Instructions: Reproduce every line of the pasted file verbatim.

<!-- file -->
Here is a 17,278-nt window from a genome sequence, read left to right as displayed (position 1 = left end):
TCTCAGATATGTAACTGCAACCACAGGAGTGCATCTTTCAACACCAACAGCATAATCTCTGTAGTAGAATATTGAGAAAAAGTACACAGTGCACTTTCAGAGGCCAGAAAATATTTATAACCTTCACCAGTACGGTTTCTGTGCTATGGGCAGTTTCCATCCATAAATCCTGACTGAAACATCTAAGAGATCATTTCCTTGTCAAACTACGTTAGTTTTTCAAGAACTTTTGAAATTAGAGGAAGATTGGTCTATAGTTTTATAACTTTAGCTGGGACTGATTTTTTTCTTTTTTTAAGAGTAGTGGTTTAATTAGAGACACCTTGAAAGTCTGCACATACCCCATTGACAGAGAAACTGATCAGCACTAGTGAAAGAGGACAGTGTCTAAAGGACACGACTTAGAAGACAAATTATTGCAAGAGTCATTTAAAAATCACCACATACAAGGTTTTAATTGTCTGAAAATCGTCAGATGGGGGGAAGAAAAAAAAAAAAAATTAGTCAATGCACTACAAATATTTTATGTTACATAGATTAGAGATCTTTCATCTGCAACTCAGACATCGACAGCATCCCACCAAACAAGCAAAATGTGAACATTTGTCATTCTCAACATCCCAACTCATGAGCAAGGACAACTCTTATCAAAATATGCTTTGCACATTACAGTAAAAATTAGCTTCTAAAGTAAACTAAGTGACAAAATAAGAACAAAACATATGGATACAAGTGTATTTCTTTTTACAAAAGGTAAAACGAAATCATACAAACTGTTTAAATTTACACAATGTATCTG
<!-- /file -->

Here is a 17,278-nt window from a genome sequence, read left to right as displayed (position 1 = left end):
TCTCAGATATGTAACTGCAACCACAGGAGTGCATCTTTCAACACCAACAGCATAATCTCTGTAGTAGAATATTGAGAAAAAGTACACAGTGCACTTTCAGAGGCCAGAAAATATTTATAACCTTCACCAGTACGGTTTCTGTGCTATGGGCAGTTTCCATCCATAAATCCTGACTGAAACATCTAAGAGATCATTTCCTTGTCAAACTACGTTAGTTTTTCAAGAACTTTTGAAATTAGAGGAAGATTGGTCTATAGTTTTATAACTTTAGCTGGGACTGATTTTTTTCTTTTTTTAAGAGTAGTGGTTTAATTAGAGACACCTTGAAAGTCTGCACATACCCCATTGACAGAGAAACTGATCAGCACTAGTGAAAGAGGACAGTGTCTAAAGGACACGACTTAGAAGACAAATTATTGCAAGAGTCATTTAAAAATCACCACATACAAGGTTTTAATTGTCTGAAAATCGTCAGATGGGGGGAAGAAAAAAAAAAAAAATTAGTCAATGCACTACAAATATTTTATGTTACATAGATTAGAGATCTTTCATCTGCAACTCAGACATCGACAGCATCCCACCAAACAAGCAAAATGTGAACATTTGTCATTCTCAACATCCCAACTCATGAGCAAGGACAACTCTTATCAAAATATGCTTTGCACATTACAGTAAAAATTAGCTTCTAAAGTAAACTAAGTGACAAAATAAGAACAAAACATATGGATACAAGTGTATTTCTTTTTACAAAAGGTAAAACGAAATCATACAAACTGTTTAAATTTACACAATGTATCTG